Network Video Drives User Dollars
As we approach the height of the presidential election season, much is being made of the differences in party policy as to who can better protect America from terrorist attacks. Some might think the government has sole responsibility for our safety, and we’re depending on whomever we vote for to handle this critical issue.
However, while we know only the government truly has responsibility for the infrastructure of our country’s airports, seaports, rails, etc., there is still more to be done in the private sector to assure our safety and well-being in the workplace.
Network Video Is a Vital Investment
Commercial, institutional and industrial security users with no political guidance have also examined their obligations and determined network video to be one of the most vital investments they can make during the next two years.
In the research for my 2005 “Worldwide Network & IP Video” report, security users (or “professionals” in the chart below) told me exactly what they plan to buy to protect the facilities for which they bear responsibility.
The digital video recorder is the lead horse in the race to video networks. On a 5-point scale, with 5 being the highest rating, professionals give a powerful 4.4 to the purchase of DVRs. There was a possibility this year that DVR sales might start to give way to NVRs (network video recorders, also called video servers), but that’s not how market demand is breaking down right now.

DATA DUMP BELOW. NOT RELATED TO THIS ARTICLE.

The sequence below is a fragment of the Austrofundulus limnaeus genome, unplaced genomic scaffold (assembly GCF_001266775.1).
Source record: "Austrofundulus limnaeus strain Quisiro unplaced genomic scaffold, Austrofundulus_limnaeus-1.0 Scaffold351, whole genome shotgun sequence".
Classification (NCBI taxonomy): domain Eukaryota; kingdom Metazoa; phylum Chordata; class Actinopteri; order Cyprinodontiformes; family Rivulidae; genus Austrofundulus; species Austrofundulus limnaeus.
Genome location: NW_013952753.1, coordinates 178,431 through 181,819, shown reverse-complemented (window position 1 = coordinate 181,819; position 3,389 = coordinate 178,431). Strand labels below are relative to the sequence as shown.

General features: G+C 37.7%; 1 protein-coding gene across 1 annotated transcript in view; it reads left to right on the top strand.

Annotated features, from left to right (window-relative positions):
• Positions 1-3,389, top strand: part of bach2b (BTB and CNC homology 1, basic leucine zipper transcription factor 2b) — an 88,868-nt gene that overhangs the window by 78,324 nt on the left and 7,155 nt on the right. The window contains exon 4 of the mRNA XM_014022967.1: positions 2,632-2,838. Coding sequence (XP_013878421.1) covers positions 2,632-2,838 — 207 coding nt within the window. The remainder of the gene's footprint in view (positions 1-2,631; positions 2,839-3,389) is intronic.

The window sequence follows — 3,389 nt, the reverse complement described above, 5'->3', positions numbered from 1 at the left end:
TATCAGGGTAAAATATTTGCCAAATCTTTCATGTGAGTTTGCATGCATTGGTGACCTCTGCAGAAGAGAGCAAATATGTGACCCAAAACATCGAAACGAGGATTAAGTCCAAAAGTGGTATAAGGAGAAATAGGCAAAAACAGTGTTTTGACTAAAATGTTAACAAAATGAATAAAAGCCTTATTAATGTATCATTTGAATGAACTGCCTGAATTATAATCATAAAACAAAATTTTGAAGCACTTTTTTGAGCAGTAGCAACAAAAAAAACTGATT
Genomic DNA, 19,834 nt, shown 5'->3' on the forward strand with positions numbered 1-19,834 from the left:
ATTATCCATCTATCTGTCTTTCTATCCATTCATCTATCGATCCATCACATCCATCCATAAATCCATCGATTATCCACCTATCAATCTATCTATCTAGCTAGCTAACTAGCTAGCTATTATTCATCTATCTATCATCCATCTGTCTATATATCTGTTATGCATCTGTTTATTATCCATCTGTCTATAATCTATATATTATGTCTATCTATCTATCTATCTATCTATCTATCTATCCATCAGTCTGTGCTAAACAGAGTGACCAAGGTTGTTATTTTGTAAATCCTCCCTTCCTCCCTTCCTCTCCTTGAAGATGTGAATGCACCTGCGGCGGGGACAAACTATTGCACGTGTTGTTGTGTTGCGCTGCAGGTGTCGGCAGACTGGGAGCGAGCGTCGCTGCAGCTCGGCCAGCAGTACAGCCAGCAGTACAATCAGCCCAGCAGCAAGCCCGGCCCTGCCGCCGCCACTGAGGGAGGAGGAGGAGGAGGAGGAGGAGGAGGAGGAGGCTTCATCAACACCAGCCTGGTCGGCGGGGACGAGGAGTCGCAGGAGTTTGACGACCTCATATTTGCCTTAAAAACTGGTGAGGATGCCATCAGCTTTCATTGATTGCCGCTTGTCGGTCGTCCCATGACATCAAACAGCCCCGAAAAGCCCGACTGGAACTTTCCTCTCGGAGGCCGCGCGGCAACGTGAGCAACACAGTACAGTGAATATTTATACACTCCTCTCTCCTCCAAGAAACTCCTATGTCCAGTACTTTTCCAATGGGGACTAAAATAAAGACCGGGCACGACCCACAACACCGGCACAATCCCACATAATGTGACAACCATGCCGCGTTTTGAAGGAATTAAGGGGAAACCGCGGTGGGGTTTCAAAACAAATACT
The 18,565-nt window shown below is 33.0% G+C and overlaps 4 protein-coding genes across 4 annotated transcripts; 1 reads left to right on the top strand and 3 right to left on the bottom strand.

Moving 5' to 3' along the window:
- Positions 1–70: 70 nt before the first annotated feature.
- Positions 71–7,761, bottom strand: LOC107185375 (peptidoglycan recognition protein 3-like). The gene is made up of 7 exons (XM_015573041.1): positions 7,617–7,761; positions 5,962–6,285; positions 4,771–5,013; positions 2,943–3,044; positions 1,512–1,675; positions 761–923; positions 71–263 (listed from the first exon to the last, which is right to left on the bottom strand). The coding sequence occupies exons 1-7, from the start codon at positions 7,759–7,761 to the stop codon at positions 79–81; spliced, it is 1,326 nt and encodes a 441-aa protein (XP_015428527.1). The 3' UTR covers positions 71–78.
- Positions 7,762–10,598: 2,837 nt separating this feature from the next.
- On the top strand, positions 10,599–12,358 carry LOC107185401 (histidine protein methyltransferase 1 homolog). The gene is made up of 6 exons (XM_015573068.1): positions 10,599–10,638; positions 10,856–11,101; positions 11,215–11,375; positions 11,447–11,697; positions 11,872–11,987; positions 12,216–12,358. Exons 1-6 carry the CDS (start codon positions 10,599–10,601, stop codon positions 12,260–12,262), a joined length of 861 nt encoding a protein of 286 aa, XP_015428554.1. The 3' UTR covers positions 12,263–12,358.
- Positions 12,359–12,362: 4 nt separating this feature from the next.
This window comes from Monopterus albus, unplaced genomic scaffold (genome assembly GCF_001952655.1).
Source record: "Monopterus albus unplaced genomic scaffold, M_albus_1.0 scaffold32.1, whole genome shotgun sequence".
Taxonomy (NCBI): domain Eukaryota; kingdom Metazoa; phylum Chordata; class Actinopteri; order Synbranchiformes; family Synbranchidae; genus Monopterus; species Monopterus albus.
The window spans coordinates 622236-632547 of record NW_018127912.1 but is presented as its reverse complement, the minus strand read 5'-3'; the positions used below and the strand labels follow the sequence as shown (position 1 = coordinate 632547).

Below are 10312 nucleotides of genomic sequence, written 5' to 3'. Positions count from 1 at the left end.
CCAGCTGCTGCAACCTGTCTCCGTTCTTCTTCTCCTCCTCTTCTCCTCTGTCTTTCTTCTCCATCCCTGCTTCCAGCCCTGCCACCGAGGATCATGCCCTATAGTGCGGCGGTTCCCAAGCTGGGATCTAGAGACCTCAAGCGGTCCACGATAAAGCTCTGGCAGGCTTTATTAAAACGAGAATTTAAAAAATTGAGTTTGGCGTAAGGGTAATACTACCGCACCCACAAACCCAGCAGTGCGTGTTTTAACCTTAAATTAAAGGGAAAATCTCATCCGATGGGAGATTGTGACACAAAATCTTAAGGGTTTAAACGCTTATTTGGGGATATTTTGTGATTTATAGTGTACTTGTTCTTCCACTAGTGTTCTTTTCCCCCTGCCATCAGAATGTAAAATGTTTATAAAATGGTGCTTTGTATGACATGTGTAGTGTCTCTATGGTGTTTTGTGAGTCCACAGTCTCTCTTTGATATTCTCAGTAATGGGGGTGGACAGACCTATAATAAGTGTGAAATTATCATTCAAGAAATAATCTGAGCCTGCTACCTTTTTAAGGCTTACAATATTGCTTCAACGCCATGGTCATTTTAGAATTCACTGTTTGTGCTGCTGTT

Since stories abound that even today’s DVRs can’t satisfy a steadily rising appetite for the storage of video frames, the second most popular item for professionals is large video storage systems. This is interpreted to mean either larger DVRs, the alternative of tying into an IT server system, or the purchase of a dedicated NVR to handle the demand for more and more video archiving.
Video Monitoring Falls Behind
The sharing of video networks with IT systems comes in third. It’s been said video security will eventually become just another node on an IT system. Judging by what professionals say, this trend will continue to rise for a while. This trend is often associated with the use of the Internet, so it is no surprise that the next most popular item is remote IP cameras.
The relatively low rating for central station (CS) monitoring is a surprise, however. At 3.0, this service is rated only 68 percent as high as the demand for DVRs. Professionals appear to believe that video monitoring is not yet the type of established business that traditional alarm monitoring is.
Why isn’t video monitoring stronger? We’ll be looking at that in future research.
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